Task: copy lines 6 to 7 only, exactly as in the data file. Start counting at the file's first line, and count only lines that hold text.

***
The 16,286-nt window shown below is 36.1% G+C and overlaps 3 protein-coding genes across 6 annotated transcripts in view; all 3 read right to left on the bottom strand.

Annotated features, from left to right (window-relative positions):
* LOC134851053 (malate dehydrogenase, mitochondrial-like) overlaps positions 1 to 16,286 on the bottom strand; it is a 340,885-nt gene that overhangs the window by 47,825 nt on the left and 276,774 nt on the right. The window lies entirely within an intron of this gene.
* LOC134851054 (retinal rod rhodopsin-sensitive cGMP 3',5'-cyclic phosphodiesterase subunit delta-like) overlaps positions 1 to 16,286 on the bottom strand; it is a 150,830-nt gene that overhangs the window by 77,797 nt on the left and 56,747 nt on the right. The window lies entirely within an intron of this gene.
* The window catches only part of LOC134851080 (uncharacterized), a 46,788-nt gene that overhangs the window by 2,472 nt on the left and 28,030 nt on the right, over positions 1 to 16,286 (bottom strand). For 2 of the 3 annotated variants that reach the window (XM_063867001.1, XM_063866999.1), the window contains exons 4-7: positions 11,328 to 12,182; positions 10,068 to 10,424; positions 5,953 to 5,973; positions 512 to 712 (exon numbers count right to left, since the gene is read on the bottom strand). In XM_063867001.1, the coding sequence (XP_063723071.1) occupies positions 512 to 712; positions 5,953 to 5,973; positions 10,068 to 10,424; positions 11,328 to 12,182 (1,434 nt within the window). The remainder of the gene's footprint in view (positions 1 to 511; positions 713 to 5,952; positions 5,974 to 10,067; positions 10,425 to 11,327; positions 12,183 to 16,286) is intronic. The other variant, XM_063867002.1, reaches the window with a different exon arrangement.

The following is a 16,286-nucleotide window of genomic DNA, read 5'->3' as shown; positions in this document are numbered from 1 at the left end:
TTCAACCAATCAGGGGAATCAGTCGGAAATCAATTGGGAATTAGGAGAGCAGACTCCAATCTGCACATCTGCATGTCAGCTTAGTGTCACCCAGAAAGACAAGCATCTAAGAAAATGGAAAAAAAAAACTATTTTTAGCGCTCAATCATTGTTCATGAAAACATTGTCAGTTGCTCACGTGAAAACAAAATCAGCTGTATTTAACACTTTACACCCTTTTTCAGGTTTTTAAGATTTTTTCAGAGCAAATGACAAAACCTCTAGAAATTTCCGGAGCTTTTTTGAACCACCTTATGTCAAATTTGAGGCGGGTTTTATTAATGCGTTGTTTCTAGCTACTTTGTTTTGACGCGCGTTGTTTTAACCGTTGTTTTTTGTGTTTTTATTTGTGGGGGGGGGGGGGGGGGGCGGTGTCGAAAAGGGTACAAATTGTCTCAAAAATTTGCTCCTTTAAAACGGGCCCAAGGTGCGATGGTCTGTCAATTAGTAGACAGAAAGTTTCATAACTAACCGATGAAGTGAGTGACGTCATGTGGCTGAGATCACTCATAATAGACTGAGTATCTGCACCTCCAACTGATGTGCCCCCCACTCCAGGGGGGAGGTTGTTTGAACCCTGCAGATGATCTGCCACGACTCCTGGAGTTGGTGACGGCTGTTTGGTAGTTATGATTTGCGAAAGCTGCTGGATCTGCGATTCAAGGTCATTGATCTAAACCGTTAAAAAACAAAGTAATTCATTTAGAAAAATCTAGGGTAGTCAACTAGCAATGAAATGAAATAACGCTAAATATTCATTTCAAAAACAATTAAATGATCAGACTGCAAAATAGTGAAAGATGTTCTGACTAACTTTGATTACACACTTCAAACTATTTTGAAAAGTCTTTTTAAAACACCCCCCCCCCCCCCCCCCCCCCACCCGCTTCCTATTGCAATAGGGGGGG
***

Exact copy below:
The following is a 16,286-nucleotide window of genomic DNA, read 5'->3' as shown; positions in this document are numbered from 1 at the left end:
TTCAACCAATCAGGGGAATCAGTCGGAAATCAATTGGGAATTAGGAGAGCAGACTCCAATCTGCACATCTGCATGTCAGCTTAGTGTCACCCAGAAAGACAAGCATCTAAGAAAATGGAAAAAAAAAACTATTTTTAGCGCTCAATCATTGTTCATGAAAACATTGTCAGTTGCTCACGTGAAAACAAAATCAGCTGTATTTAACACTTTACACCCTTTTTCAGGTTTTTAAGATTTTTTCAGAGCAAATGACAAAACCTCTAGAAATTTCCGGAGCTTTTTTGAACCACCTTATGTCAAATTTGAGGCGGGTTTTATTAATGCGTTGTTTCTAGCTACTTTGTTTTGACGCGCGTTGTTTTAACCGTTGTTTTTTGTGTTTTTATTTGTGGGGGGGGGGGGGGGGGGCGGTGTCGAAAAGGGTACAAATTGTCTCAAAAATTTGCTCCTTTAAAACGGGCCCAAGGTGCGATGGTCTGTCAATTAGTAGACAGAAAGTTTCATAACTAACCGATGAAGTGAGTGACGTCATGTGGCTGAGATCACTCATAATAGACTGAGTATCTGCACCTCCAACTGATGTGCCCCCCACTCCAGGGGGGAGGTTGTTTGAACCCTGCAGATGATCTGCCACGACTCCTGGAGTTGGTGACGGCTGTTTGGTAGTTATGATTTGCGAAAGCTGCTGGATCTGCGATTCAAGGTCATTGATCTAAACCGTTAAAAAACAAAGTAATTCATTTAGAAAAATCTAGGGTAGTCAACTAGCAATGAAATGAAATAACGCTAAATATTCATTTCAAAAACAATTAAATGATCAGACTGCAAAATAGTGAAAGATGTTCTGACTAACTTTGATTACACACTTCAAACTATTTTGAAAAGTCTTTTTAAAACACCCCCCCCCCCCCCCCCCCCCCACCCGCTTCCTATTGCAATAGGGGGGG